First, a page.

Jason: Both sides of my family were very rooted in music. From my Mexican family my grandpa was a songwriter, my grandma was a singer on the radio in the 40’s and all my aunts were singers professionally. On my American side both my father and uncle played guitar and keyboards in a Ray Charles tribute band in the 70’s. In my teenage years I took chorus class and I did musical theater as well. I could feel more and more that every time I sang it gave me so much joy not only because of the physical feeling of hitting the note and hearing it resonate in your head, but also the response from the crowd is addictive. I think the first moment was singing the part of Danny Zuko in Grease and hitting that high note at the end of “Summer Lovin’.”

Rob: I’m from the complete opposite camp, I had zero (and I mean zero) exposure to music when I was growing up. There was no push or even suggestion to take up a music instrument from my family. Oddly enough we didn’t even really listen to music around the house (which sounds alien to me now). For a long time I was jealous of people that had that early exposure since I always felt like I was behind. In my teenage years I started getting more into music through friends, but I specifically remember hearing Metallica’s earlier albums and that being the first time in my life I actually wanted to play guitar, I vividly remember hearing Battery and thinking “I want to do that!”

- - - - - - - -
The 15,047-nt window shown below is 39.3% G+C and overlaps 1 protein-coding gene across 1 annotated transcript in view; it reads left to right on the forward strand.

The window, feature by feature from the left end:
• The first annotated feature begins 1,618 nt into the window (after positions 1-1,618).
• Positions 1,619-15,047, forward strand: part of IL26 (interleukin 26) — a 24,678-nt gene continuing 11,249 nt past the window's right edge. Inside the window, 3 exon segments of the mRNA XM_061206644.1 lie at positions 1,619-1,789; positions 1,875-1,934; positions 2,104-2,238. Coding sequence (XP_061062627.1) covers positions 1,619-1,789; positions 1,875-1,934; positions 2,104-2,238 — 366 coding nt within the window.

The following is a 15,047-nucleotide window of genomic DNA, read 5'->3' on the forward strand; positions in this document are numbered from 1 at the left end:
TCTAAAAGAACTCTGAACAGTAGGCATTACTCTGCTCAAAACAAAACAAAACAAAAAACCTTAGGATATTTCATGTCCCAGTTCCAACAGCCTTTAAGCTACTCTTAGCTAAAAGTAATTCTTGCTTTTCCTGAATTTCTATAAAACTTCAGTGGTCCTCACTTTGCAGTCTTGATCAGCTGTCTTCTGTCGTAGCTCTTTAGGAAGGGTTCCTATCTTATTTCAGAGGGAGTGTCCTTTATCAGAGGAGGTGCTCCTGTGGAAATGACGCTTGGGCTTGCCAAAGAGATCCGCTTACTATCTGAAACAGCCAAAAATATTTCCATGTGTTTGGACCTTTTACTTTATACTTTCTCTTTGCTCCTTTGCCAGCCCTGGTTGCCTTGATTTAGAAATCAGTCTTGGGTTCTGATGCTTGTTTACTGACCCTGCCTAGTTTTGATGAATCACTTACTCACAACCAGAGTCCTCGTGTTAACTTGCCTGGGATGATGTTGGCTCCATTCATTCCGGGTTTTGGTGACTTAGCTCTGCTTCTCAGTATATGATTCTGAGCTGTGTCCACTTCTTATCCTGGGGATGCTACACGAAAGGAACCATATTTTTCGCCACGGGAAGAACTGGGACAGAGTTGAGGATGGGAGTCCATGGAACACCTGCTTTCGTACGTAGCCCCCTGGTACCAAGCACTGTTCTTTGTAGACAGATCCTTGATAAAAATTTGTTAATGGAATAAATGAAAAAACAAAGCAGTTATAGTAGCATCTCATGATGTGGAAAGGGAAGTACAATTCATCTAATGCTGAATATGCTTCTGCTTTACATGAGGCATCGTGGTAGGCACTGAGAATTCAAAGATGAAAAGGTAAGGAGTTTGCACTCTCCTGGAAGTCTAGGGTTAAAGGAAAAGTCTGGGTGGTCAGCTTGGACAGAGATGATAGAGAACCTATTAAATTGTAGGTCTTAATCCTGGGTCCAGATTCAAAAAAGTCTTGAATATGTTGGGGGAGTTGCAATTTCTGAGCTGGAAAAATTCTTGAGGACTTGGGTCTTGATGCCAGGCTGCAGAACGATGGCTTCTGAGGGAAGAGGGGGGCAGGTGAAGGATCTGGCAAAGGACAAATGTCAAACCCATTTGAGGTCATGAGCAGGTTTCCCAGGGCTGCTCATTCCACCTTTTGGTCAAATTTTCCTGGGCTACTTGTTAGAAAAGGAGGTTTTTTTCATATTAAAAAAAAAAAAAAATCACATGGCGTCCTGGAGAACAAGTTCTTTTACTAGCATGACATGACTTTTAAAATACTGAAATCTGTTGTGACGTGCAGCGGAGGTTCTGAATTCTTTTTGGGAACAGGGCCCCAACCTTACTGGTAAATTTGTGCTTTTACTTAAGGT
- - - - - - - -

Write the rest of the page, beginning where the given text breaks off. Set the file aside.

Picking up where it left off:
3. Building on that, is there a specific song, album, performer, or live show that guided your musical taste?

Jason: As a kid my mom listened to a lot of Led Zeppelin and Deep Purple. As a teenager a I listened to the local rock station and got really into Metallica. The first time I heard the song “Blackened” my head exploded. Then my first metal show was Megadeth when I was 16, before Marty Friedman left the band. But the show that changed my life was Iron Maiden in 2000 with Halford and Queensrÿche. The Maiden set was a monument to their legacy. Later I saw Dio, Scorpions and Deep Purple in 2002, Manowar and Immortal in the same year and then last but not least was the Judas Priest reunion in 2004 and finally Heaven and Hell’s first show ever in 2007.

Rob: Iced Earth’s Burnt Offerings sort of drew me into the more underground side of metal after having only really been exposed to more mainstream groups (Metallica, Megadeth, etc.), once they were shown to me I started down the path of hearing more power metal bands and discovering that there were whole other worlds/genres of metal music out there.

4. Who would be your main five musical influences?